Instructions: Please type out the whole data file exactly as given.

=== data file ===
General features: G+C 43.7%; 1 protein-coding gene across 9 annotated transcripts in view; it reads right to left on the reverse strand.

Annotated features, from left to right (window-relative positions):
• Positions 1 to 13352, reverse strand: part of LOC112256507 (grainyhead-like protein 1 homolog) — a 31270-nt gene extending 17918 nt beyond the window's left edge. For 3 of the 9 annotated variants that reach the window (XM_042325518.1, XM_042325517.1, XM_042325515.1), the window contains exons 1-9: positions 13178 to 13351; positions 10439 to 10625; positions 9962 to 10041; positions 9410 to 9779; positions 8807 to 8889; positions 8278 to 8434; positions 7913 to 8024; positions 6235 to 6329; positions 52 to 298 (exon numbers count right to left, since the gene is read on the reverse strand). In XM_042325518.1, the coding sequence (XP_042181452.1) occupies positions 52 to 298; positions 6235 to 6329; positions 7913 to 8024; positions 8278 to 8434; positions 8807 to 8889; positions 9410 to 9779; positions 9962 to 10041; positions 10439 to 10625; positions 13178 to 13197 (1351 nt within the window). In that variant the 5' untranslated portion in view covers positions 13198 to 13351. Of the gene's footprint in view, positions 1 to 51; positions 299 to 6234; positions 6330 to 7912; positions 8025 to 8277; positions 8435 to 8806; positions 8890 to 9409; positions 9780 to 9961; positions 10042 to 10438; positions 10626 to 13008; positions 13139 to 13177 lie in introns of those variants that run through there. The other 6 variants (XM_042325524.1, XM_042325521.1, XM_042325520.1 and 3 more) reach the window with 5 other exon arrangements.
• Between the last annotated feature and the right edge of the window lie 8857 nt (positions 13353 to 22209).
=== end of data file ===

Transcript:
General features: G+C 43.7%; 1 protein-coding gene across 9 annotated transcripts in view; it reads right to left on the reverse strand.

Annotated features, from left to right (window-relative positions):
• Positions 1 to 13352, reverse strand: part of LOC112256507 (grainyhead-like protein 1 homolog) — a 31270-nt gene extending 17918 nt beyond the window's left edge. For 3 of the 9 annotated variants that reach the window (XM_042325518.1, XM_042325517.1, XM_042325515.1), the window contains exons 1-9: positions 13178 to 13351; positions 10439 to 10625; positions 9962 to 10041; positions 9410 to 9779; positions 8807 to 8889; positions 8278 to 8434; positions 7913 to 8024; positions 6235 to 6329; positions 52 to 298 (exon numbers count right to left, since the gene is read on the reverse strand). In XM_042325518.1, the coding sequence (XP_042181452.1) occupies positions 52 to 298; positions 6235 to 6329; positions 7913 to 8024; positions 8278 to 8434; positions 8807 to 8889; positions 9410 to 9779; positions 9962 to 10041; positions 10439 to 10625; positions 13178 to 13197 (1351 nt within the window). In that variant the 5' untranslated portion in view covers positions 13198 to 13351. Of the gene's footprint in view, positions 1 to 51; positions 299 to 6234; positions 6330 to 7912; positions 8025 to 8277; positions 8435 to 8806; positions 8890 to 9409; positions 9780 to 9961; positions 10042 to 10438; positions 10626 to 13008; positions 13139 to 13177 lie in introns of those variants that run through there. The other 6 variants (XM_042325524.1, XM_042325521.1, XM_042325520.1 and 3 more) reach the window with 5 other exon arrangements.
• Between the last annotated feature and the right edge of the window lie 8857 nt (positions 13353 to 22209).